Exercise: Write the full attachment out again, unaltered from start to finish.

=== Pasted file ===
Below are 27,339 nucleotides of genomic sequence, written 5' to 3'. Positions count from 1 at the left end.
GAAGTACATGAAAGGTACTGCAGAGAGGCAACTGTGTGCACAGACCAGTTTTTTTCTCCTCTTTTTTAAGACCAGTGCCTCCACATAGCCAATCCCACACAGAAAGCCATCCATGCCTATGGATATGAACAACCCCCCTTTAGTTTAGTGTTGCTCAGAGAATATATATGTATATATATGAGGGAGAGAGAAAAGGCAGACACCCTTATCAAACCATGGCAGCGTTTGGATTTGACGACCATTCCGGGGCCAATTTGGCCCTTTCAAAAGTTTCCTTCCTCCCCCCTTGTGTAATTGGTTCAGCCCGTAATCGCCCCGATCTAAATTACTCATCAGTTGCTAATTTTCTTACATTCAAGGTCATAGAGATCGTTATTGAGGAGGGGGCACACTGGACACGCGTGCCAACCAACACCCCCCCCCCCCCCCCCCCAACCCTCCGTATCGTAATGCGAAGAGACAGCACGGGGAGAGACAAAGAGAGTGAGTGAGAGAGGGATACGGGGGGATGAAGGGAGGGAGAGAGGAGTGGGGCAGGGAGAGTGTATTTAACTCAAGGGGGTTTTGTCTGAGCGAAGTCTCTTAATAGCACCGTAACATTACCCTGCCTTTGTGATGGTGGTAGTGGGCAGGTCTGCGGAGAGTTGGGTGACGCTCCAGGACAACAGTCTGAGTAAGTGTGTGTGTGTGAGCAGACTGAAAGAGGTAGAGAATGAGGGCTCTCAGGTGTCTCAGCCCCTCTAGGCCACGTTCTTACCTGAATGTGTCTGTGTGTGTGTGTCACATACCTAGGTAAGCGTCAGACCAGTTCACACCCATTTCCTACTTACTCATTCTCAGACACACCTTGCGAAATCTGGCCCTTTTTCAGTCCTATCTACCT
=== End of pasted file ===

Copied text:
Below are 27,339 nucleotides of genomic sequence, written 5' to 3'. Positions count from 1 at the left end.
GAAGTACATGAAAGGTACTGCAGAGAGGCAACTGTGTGCACAGACCAGTTTTTTTCTCCTCTTTTTTAAGACCAGTGCCTCCACATAGCCAATCCCACACAGAAAGCCATCCATGCCTATGGATATGAACAACCCCCCTTTAGTTTAGTGTTGCTCAGAGAATATATATGTATATATATGAGGGAGAGAGAAAAGGCAGACACCCTTATCAAACCATGGCAGCGTTTGGATTTGACGACCATTCCGGGGCCAATTTGGCCCTTTCAAAAGTTTCCTTCCTCCCCCCTTGTGTAATTGGTTCAGCCCGTAATCGCCCCGATCTAAATTACTCATCAGTTGCTAATTTTCTTACATTCAAGGTCATAGAGATCGTTATTGAGGAGGGGGCACACTGGACACGCGTGCCAACCAACACCCCCCCCCCCCCCCCCCCAACCCTCCGTATCGTAATGCGAAGAGACAGCACGGGGAGAGACAAAGAGAGTGAGTGAGAGAGGGATACGGGGGGATGAAGGGAGGGAGAGAGGAGTGGGGCAGGGAGAGTGTATTTAACTCAAGGGGGTTTTGTCTGAGCGAAGTCTCTTAATAGCACCGTAACATTACCCTGCCTTTGTGATGGTGGTAGTGGGCAGGTCTGCGGAGAGTTGGGTGACGCTCCAGGACAACAGTCTGAGTAAGTGTGTGTGTGTGAGCAGACTGAAAGAGGTAGAGAATGAGGGCTCTCAGGTGTCTCAGCCCCTCTAGGCCACGTTCTTACCTGAATGTGTCTGTGTGTGTGTGTCACATACCTAGGTAAGCGTCAGACCAGTTCACACCCATTTCCTACTTACTCATTCTCAGACACACCTTGCGAAATCTGGCCCTTTTTCAGTCCTATCTACCT